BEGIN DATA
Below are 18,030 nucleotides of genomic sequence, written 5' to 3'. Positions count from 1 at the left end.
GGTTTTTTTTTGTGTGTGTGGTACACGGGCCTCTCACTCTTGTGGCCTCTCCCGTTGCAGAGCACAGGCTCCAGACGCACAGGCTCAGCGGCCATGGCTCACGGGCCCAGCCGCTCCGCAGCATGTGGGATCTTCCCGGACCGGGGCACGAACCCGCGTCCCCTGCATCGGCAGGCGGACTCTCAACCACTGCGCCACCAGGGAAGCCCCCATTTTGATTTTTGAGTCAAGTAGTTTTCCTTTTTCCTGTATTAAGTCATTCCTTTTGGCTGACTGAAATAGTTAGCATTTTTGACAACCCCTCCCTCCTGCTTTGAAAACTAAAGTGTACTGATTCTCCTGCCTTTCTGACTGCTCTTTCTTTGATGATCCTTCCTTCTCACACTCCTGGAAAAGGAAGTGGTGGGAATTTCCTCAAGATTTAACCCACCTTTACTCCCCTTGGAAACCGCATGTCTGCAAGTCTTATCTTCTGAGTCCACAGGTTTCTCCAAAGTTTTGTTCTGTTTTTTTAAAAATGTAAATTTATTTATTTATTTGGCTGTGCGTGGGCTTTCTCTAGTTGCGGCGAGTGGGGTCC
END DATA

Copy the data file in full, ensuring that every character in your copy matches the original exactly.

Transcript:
Below are 18,030 nucleotides of genomic sequence, written 5' to 3'. Positions count from 1 at the left end.
GGTTTTTTTTTGTGTGTGTGGTACACGGGCCTCTCACTCTTGTGGCCTCTCCCGTTGCAGAGCACAGGCTCCAGACGCACAGGCTCAGCGGCCATGGCTCACGGGCCCAGCCGCTCCGCAGCATGTGGGATCTTCCCGGACCGGGGCACGAACCCGCGTCCCCTGCATCGGCAGGCGGACTCTCAACCACTGCGCCACCAGGGAAGCCCCCATTTTGATTTTTGAGTCAAGTAGTTTTCCTTTTTCCTGTATTAAGTCATTCCTTTTGGCTGACTGAAATAGTTAGCATTTTTGACAACCCCTCCCTCCTGCTTTGAAAACTAAAGTGTACTGATTCTCCTGCCTTTCTGACTGCTCTTTCTTTGATGATCCTTCCTTCTCACACTCCTGGAAAAGGAAGTGGTGGGAATTTCCTCAAGATTTAACCCACCTTTACTCCCCTTGGAAACCGCATGTCTGCAAGTCTTATCTTCTGAGTCCACAGGTTTCTCCAAAGTTTTGTTCTGTTTTTTTAAAAATGTAAATTTATTTATTTATTTGGCTGTGCGTGGGCTTTCTCTAGTTGCGGCGAGTGGGGTCC